Chapter 7: Criminal Procedure

Laws are in place to protect our community.  If a person breaks the law by committing an illegal act, also known as a “crime,” the government may punish that person.

How does a criminal case begin?

When a crime is committed, the police may (1) arrest the person or (2) issue a ticket. Whether an arrest is made or a ticket is issued is determined by the seriousness of the crime. The more serious the crime, the more likely there will be an arrest.

Once the police have information about the crime that occurred, they give the information to the prosecutor’s office.

What role does the prosecutor play?

A prosecutor is a lawyer who represents the government. The prosecutor will review the Missouri Criminal Code, which contains Missouri’s criminal laws, and decide whether to “charge” the person with a crime.  “Charging” a person with a crime means that the prosecutor will ask the government to punish the person for committing the crime.   Examples of punishment include time in jail or the payment of a fine. Examples of crimes in the Missouri Criminal Code include murder, stealing, burglary, arson, and many others.

Classroom Activity

Discuss whether the following are crimes:

1. Taking items that don’t belong to you without permission;
2. Talking loudly in a quiet neighborhood at late hours;
3. Throwing trash onto the sidewalk;
4. Failing to feed your pet;
5. Throwing a tennis ball at your friend.

A prosecutor can only charge a person with a crime if there is “probable cause” that the person committed the crime.  “Probable cause” exists when there are many clues, also known as “evidence” that show that a crime was more likely committed than not.

Classroom Activity

Discuss whether probable cause exists in the following scenario:

Your mom has always kept a jar of cookies in the kitchen. The jar of cookies is kept on the top shelf. After school, you walk into your kitchen and see that the jar of cookies is on the table. The jar is open and cookies are missing. There is a chair near the shelf where the cookies are usually kept. As you look around, you see that your younger brother has crumbs on his face.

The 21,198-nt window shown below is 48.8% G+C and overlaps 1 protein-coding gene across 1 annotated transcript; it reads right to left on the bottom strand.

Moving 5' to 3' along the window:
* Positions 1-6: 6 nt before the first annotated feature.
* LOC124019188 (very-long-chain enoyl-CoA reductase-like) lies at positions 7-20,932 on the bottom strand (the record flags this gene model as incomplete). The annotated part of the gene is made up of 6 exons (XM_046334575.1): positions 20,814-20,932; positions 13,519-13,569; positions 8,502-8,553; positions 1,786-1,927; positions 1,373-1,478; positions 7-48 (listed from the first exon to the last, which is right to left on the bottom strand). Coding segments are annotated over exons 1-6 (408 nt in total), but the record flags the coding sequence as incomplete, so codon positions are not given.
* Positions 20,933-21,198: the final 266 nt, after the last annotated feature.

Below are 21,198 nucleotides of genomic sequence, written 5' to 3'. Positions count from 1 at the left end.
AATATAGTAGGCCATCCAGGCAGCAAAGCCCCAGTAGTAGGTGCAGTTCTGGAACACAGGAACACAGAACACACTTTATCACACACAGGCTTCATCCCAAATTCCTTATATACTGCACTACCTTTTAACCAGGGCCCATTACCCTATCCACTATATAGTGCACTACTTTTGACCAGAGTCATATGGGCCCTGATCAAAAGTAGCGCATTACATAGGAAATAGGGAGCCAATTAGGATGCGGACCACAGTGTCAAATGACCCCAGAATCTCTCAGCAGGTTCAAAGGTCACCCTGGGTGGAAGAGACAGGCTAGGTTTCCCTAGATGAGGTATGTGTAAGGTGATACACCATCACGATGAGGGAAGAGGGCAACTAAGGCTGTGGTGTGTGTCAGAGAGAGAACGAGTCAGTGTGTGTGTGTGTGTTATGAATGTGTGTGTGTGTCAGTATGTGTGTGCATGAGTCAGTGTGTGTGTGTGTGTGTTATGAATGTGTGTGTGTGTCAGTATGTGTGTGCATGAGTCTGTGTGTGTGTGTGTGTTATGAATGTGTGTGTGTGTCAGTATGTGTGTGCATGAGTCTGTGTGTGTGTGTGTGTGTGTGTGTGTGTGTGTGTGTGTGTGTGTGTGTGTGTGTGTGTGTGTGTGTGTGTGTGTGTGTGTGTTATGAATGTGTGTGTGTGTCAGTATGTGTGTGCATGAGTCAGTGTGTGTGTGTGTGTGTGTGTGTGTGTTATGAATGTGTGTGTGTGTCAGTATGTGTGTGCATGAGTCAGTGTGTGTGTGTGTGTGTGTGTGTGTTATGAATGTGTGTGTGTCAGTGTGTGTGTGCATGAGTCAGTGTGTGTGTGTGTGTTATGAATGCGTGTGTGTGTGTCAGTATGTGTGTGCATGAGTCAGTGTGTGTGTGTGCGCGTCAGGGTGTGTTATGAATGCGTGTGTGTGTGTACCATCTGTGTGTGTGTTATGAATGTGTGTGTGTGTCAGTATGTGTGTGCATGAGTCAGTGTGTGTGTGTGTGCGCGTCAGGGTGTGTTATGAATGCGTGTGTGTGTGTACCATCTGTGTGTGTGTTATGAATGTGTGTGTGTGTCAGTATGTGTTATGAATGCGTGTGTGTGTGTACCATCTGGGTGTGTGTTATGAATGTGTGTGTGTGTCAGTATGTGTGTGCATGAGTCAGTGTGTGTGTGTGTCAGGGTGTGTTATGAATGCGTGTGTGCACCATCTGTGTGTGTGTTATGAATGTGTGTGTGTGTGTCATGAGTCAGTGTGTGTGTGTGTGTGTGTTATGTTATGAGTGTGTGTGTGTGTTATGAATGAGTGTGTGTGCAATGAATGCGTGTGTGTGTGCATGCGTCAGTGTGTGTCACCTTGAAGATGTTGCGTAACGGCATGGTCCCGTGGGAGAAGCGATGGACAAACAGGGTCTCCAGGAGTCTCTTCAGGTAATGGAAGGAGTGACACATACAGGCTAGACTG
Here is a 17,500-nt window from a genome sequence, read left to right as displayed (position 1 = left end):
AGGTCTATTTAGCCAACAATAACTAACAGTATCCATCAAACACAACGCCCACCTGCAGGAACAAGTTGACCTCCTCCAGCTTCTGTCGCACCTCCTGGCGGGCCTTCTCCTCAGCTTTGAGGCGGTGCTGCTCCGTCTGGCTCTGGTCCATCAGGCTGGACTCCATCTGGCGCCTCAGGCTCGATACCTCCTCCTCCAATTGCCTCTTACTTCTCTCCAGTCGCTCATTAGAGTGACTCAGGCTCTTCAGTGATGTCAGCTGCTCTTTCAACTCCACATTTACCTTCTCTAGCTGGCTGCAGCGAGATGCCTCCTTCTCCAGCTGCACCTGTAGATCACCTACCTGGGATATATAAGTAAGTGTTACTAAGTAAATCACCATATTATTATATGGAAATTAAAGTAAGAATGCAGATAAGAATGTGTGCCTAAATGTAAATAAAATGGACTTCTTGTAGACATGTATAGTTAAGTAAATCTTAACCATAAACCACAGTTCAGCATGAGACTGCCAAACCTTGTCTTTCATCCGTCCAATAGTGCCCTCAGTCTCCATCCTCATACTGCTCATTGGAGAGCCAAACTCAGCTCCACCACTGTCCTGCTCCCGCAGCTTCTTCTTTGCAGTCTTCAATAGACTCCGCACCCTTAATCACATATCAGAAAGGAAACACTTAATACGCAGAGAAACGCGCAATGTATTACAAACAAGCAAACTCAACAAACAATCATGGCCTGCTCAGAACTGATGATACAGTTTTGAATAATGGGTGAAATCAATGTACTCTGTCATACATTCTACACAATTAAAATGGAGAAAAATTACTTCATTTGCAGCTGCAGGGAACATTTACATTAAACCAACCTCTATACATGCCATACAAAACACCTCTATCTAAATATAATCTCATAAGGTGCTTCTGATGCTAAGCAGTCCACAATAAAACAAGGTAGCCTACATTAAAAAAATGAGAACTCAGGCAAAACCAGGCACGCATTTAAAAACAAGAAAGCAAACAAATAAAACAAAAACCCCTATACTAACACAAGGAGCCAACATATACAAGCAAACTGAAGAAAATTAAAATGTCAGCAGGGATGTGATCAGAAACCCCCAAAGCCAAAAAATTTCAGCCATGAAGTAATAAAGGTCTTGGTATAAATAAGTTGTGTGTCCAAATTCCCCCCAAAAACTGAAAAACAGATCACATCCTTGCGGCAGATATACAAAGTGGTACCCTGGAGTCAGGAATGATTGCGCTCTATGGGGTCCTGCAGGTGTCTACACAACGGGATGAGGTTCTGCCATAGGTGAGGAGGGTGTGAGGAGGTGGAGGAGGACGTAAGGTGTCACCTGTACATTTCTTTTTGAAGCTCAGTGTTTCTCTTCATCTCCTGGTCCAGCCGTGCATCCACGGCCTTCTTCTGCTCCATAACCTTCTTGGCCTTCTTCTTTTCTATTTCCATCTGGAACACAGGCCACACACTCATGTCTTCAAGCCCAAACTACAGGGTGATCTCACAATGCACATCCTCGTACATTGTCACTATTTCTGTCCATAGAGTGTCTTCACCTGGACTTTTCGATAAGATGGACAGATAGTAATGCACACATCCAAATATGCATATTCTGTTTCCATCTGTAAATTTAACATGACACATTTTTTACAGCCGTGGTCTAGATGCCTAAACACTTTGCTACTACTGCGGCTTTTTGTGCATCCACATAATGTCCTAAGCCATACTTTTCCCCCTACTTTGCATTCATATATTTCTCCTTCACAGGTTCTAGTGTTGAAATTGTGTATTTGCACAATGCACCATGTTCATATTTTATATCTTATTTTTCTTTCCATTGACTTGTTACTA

What clues do you have that points to whether or not your brother took the cookies?

Can you prove 100% that your brother took the cookies?

The prosecutor will also determine the seriousness of the crime. The seriousness of a crime is broken up into three categories: felony, misdemeanor, or infraction. A felony is the most serious, while an infraction is the least serious. The more serious the crime, the greater the punishment.

What role does the Judge play?

Once a person is charged with a crime, a judge will review the probable cause statement. The judge will consider whether the defendant is a flight risk and whether he is a threat to the community.

If a person is charged with a felony, his or her case will be reviewed by either a judge at a “preliminary hearing” or by a “grand jury,” which is a group of randomly selected adults that reviews cases.  This review is to make sure that there is enough evidence to prove that the crime was likely committed by the person charged. If there is enough evidence, the case will move forward to trial. At this time, the person will have the opportunity to be “arraigned.”

At an arraignment, the person will be called before a judge.  The judge will inform the person of the offenses he or she is charged with.  At this time, the judge will ask the person if he or she committed the offense or if they are innocent.  This is called a plea of “guilt” or “not guilty.” If a person pleads “not guilty,” he or she has a right to take the case to trial.

At the trial, the person and the prosecutor will both be able to present evidence, like witnesses or documents, to make each of their cases. In a jury trial, a group of twelve people from the community will look at the evidence, and decide whether the person is “guilty” or “innocent.” If the person is “innocent,” then that person gets no punishment.  But if the person is “guilty,” that person will be punished.

by Eisha Ahmed-Petersen

Paid for by the Missouri Bar, Mischa Buford Epps, Executive Director PO Box 119, Jefferson City, MO 65102